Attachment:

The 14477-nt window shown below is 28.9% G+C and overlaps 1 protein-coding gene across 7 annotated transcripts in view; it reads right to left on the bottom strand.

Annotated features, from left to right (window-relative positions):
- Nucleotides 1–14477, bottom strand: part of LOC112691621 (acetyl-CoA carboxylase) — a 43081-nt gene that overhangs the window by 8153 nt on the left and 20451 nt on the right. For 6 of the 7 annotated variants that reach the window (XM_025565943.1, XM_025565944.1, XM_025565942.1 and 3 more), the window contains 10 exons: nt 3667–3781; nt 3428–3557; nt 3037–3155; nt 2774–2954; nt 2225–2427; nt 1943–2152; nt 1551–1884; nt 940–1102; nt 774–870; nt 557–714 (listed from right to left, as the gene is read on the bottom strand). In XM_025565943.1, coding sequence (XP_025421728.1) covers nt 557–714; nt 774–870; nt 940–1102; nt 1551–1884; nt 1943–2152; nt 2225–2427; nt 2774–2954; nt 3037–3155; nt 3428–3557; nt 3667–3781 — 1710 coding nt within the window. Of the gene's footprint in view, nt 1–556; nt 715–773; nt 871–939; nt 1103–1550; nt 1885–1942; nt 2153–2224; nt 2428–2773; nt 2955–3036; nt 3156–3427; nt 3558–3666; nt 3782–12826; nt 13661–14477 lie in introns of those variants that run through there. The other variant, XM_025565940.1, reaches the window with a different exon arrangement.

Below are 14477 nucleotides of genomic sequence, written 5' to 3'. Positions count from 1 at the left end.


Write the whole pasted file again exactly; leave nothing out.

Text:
The 14477-nt window shown below is 28.9% G+C and overlaps 1 protein-coding gene across 7 annotated transcripts in view; it reads right to left on the bottom strand.

Annotated features, from left to right (window-relative positions):
- Nucleotides 1–14477, bottom strand: part of LOC112691621 (acetyl-CoA carboxylase) — a 43081-nt gene that overhangs the window by 8153 nt on the left and 20451 nt on the right. For 6 of the 7 annotated variants that reach the window (XM_025565943.1, XM_025565944.1, XM_025565942.1 and 3 more), the window contains 10 exons: nt 3667–3781; nt 3428–3557; nt 3037–3155; nt 2774–2954; nt 2225–2427; nt 1943–2152; nt 1551–1884; nt 940–1102; nt 774–870; nt 557–714 (listed from right to left, as the gene is read on the bottom strand). In XM_025565943.1, coding sequence (XP_025421728.1) covers nt 557–714; nt 774–870; nt 940–1102; nt 1551–1884; nt 1943–2152; nt 2225–2427; nt 2774–2954; nt 3037–3155; nt 3428–3557; nt 3667–3781 — 1710 coding nt within the window. Of the gene's footprint in view, nt 1–556; nt 715–773; nt 871–939; nt 1103–1550; nt 1885–1942; nt 2153–2224; nt 2428–2773; nt 2955–3036; nt 3156–3427; nt 3558–3666; nt 3782–12826; nt 13661–14477 lie in introns of those variants that run through there. The other variant, XM_025565940.1, reaches the window with a different exon arrangement.

Below are 14477 nucleotides of genomic sequence, written 5' to 3'. Positions count from 1 at the left end.